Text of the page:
A character from a comic book as a symbol of Fictophilia Mental Health
People with fictophilia experience real feelings toward imaginary obsession, with their fictional crush influencing their real-life preferences.

Fictophilia (Fictophilia Mental Health) is occasionally compared to or confused with aegosexuality (where people only experience sexual attraction or desire for someone when they have an emotional connection with another person) or demisexuality (someone who seldom feels sexual attraction to other people). Graysexuality is closely related to fictosexuality, which is seen as a subset of asexuality. The concept that sexuality isn’t black or white is supported by graysexuals, who fall between the asexual and allosexual categories.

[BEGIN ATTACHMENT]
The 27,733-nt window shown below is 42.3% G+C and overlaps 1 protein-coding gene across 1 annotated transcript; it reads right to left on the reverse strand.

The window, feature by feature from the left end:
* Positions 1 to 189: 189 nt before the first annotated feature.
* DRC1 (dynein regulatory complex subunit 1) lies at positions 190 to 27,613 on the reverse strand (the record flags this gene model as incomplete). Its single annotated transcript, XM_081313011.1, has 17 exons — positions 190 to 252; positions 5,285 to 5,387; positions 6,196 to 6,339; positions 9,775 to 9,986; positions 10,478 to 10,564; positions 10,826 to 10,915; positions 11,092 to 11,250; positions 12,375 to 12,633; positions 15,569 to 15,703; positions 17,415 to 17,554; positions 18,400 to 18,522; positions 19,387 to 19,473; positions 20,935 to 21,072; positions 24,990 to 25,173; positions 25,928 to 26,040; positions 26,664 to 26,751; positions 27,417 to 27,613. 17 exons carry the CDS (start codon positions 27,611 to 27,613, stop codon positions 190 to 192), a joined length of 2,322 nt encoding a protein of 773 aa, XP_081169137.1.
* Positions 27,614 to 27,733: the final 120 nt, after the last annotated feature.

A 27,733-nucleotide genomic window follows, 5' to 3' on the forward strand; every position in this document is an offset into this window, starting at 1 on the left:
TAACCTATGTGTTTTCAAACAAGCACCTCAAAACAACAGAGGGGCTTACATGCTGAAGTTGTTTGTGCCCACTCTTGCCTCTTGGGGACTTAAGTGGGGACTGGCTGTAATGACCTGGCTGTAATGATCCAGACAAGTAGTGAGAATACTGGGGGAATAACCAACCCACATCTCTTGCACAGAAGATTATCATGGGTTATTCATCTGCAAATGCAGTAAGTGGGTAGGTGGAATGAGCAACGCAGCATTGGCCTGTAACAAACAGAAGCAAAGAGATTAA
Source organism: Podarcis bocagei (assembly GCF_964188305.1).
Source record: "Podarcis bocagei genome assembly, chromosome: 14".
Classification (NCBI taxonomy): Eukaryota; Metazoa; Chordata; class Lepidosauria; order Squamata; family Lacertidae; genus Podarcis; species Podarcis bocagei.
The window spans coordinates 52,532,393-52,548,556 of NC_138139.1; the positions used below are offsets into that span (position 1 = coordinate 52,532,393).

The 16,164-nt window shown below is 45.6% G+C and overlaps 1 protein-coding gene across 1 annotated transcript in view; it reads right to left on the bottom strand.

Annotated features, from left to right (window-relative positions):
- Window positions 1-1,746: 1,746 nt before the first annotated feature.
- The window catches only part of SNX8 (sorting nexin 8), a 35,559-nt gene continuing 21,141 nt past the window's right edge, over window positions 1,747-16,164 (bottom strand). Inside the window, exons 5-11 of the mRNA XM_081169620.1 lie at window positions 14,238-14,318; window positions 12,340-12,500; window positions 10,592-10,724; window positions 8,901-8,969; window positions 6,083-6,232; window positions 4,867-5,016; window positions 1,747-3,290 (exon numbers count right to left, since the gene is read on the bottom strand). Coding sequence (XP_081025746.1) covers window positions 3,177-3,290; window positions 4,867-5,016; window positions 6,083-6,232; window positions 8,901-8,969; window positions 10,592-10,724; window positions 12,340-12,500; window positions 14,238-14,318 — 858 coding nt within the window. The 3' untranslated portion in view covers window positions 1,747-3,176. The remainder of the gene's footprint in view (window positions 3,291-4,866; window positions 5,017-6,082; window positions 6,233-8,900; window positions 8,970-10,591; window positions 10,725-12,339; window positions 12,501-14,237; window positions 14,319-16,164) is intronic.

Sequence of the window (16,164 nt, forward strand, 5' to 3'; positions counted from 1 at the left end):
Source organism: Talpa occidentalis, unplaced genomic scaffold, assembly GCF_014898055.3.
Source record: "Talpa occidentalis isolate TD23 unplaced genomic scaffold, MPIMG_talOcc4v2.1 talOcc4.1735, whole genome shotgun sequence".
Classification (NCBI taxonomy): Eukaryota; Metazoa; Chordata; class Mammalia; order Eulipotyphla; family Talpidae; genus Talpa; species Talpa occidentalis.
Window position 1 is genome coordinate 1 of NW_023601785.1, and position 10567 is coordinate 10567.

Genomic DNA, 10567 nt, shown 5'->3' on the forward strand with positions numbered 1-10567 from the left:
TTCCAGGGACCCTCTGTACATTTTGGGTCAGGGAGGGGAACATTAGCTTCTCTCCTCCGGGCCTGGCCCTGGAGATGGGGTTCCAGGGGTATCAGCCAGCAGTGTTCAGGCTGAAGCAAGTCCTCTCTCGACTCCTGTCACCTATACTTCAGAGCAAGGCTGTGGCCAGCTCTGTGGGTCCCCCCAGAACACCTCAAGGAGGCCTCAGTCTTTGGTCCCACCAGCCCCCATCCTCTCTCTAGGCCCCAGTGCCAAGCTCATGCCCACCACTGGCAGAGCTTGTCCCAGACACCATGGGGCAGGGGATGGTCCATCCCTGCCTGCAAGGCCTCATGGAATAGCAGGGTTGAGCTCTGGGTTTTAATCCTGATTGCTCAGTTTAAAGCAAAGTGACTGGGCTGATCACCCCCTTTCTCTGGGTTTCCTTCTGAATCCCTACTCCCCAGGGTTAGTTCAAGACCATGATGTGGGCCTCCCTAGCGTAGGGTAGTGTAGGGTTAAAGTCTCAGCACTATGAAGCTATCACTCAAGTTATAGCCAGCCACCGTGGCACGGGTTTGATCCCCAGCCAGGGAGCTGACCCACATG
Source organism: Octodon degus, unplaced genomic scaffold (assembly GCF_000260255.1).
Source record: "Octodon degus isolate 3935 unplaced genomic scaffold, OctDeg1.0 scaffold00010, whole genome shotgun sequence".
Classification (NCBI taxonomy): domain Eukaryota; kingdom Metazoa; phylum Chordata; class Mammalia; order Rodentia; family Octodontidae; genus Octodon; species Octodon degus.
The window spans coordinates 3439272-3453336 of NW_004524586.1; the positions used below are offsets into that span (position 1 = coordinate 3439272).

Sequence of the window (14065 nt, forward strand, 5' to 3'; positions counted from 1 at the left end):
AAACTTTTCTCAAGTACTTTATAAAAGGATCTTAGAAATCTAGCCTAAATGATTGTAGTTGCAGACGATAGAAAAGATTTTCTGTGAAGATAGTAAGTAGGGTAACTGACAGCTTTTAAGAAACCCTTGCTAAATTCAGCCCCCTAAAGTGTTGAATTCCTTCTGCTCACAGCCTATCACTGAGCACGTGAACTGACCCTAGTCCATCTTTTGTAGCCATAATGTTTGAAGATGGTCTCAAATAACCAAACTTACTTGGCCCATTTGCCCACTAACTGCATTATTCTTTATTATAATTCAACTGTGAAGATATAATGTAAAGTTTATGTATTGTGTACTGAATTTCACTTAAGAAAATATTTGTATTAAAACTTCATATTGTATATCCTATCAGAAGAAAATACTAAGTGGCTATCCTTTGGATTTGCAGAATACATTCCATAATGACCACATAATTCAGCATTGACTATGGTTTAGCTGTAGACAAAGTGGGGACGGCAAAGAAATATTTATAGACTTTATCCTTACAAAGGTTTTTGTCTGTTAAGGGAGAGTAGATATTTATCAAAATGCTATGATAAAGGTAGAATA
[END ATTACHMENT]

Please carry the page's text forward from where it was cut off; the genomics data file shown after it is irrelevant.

Fictosexuals can undoubtedly relate to people of various orientations. Some fictosexuals identify as bifictosexuals (they are drawn to both male and female characters), or as aro/ace fictosexuals, which means they are romantically, asexually, and fictosexual. Fictophilia is also sometimes mixed up with fetish. One requirement of a “fetish” (sexual fantasy) is that the object of one’s attraction must only be a fictitious character, not a real person. The bond to the character frequently transcends sexual fantasies and may not even be sexual; fictosexuals can get romantically attracted to characters (love and sexuality). Fictosexuality emerges as an adult version of pretend play. It’s vital to understand that fictosexuality varies on the person’s orientation and is not always “straight” or LGBTQ+.